Upon analysis of the remaining two sides it is found that all three sides produce surprisingly similar results.
On side 2, a total of 49 lines out of 56 (87.50% of the total) align to the Standard List. But perhaps more important is the observation that within this group of 49 lines, 35 lines (62.5% of the total) once more aligned to just three angular (astronomical) values; these being at 5.1°, 9.3°, and 13.66°. The same angular values seen most often on Side 2 thus replicate the angles seen most often on “Side 1”. Indicating the presence of 90-degree rotational symmetry, 7 out of the 9 lines that align to the horizontal also appear in the Standard Value list. Thus the Australian art piece exhibits the same 90 degree rotational symmetry first seen in the author’s prior study of the Orkney Venus.
For side 3, three lines at 5.1°, 9.3°, and 13.66° again dominate and match 17 out of the 31 lines studied, which equals 54.84% of the total, and 27 out of 31, (or 87.10%) again align to the Standard list. Only 12.90% (4 lines) align to Class 1 values. No Class 2 geometric-type, or Class 3 (unexplained, or rare angular values) could be observed on this face.
From this study, which looks at 187 lines, the repetition to 3 or 4 specific angular values clearly suggests that the lines drawn on this cylcon cannot be simple tally marks.
Within this sample there is a very clear constant repetition to lines etched at 1°, 5.1°, 9.3°, and 13.66°. This preference occurs in both a study of the actual angles drawn by the lines and very intriguingly even when the lines close to the edge of the observed image are changing their “apparent angle” because of the curvature of the stone (Table 1).
The important point to note here is that the lines close to the side of the stone appear to change their angle because the degree of curvature of the stone varies along the entire length of the Cylcon. Thus if this is indeed a form of archaic text based on angular values it would have taken incredible skill to create this specific piece due to the ever changing angles viewed as the stone is rotated around 360 degrees. To test if this is correct a secondary study was thus undertaken to study the effect of rotation of the stone on just one side of the stone.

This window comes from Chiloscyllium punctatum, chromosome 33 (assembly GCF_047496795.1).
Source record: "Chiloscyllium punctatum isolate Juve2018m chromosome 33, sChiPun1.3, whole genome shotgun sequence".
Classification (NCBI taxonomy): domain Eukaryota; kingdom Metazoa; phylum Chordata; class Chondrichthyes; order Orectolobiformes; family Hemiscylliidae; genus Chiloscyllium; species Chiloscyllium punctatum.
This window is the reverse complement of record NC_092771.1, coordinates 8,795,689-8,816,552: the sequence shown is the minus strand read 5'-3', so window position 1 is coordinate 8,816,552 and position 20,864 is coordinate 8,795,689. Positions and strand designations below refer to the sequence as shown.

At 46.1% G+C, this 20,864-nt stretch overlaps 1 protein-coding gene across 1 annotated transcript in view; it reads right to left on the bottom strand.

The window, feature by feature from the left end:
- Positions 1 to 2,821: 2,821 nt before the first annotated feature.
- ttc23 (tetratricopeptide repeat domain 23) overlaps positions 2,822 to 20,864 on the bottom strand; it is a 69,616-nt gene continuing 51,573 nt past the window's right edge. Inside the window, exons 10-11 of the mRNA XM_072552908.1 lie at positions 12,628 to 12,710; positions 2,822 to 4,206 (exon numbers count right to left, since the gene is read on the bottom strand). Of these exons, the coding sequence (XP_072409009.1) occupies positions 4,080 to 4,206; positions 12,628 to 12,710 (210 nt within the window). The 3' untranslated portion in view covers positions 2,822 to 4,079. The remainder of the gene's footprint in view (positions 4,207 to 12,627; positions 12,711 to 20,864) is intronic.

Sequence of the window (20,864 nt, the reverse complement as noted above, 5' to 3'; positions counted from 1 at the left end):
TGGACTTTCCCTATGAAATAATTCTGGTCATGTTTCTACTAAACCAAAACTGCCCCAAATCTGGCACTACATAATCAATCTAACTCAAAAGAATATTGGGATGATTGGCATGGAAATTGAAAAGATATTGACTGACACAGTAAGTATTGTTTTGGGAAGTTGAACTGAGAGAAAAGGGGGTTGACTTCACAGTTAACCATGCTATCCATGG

In the more detailed study of Side 1, 16 images were taken, with the angle of the image changed sequentially to observe the effect of curvature on the observed “visual” angle drawn by each line. Looking at only the lines found directly under the camera lens there were in total 146 lines that could be analyzed to determine their true angular values.
From this reanalysis, the results if anything become even more intriguing. Looking now at the actual angle drawn by the various etched lines it was determined that 138 lines (94.52%) align to the Standard List and 90 lines (65.06%) align to just 4 values. These again are the angles of lines viewed directly under the camera lens, and thus are the correct angular values for the observed lines. Only 5.48% of the total align to Class 2 and Class 3 values. Thus once more there was found to be no substantial difference in the data obtained, and irrespective of the method used to study the stone – using an analysis of the actual angles drawn, or studying the optically-distorted values with the angles affected by the curvature of the stone, the same overall result was obtained. The cylcon is thus an extremely complex piece of art, and the results clearly suggests that the creator of this complex image understood perspective and understood basic three-dimensional optical illusions.